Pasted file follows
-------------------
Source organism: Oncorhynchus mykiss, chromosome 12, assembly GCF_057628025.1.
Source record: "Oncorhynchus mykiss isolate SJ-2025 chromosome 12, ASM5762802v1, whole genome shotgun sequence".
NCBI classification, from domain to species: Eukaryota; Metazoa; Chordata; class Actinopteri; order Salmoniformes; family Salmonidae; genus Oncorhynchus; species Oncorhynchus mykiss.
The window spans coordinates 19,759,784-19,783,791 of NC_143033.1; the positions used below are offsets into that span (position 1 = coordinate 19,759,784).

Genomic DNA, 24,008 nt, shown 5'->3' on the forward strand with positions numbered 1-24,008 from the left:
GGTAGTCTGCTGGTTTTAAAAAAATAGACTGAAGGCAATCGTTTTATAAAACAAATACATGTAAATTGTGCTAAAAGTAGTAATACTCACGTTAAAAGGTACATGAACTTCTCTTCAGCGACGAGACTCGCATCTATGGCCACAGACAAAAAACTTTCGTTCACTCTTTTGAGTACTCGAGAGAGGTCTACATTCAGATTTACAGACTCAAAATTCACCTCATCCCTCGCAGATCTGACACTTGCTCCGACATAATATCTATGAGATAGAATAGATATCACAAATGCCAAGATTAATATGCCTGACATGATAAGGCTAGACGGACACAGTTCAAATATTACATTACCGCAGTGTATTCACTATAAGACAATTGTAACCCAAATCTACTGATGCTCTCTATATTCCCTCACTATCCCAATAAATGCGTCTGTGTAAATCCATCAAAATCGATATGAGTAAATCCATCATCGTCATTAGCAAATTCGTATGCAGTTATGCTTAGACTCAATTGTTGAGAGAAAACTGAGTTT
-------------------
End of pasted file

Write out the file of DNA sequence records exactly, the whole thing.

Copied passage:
Source organism: Oncorhynchus mykiss, chromosome 12, assembly GCF_057628025.1.
Source record: "Oncorhynchus mykiss isolate SJ-2025 chromosome 12, ASM5762802v1, whole genome shotgun sequence".
NCBI classification, from domain to species: Eukaryota; Metazoa; Chordata; class Actinopteri; order Salmoniformes; family Salmonidae; genus Oncorhynchus; species Oncorhynchus mykiss.
The window spans coordinates 19,759,784-19,783,791 of NC_143033.1; the positions used below are offsets into that span (position 1 = coordinate 19,759,784).

Genomic DNA, 24,008 nt, shown 5'->3' on the forward strand with positions numbered 1-24,008 from the left:
GGTAGTCTGCTGGTTTTAAAAAAATAGACTGAAGGCAATCGTTTTATAAAACAAATACATGTAAATTGTGCTAAAAGTAGTAATACTCACGTTAAAAGGTACATGAACTTCTCTTCAGCGACGAGACTCGCATCTATGGCCACAGACAAAAAACTTTCGTTCACTCTTTTGAGTACTCGAGAGAGGTCTACATTCAGATTTACAGACTCAAAATTCACCTCATCCCTCGCAGATCTGACACTTGCTCCGACATAATATCTATGAGATAGAATAGATATCACAAATGCCAAGATTAATATGCCTGACATGATAAGGCTAGACGGACACAGTTCAAATATTACATTACCGCAGTGTATTCACTATAAGACAATTGTAACCCAAATCTACTGATGCTCTCTATATTCCCTCACTATCCCAATAAATGCGTCTGTGTAAATCCATCAAAATCGATATGAGTAAATCCATCATCGTCATTAGCAAATTCGTATGCAGTTATGCTTAGACTCAATTGTTGAGAGAAAACTGAGTTT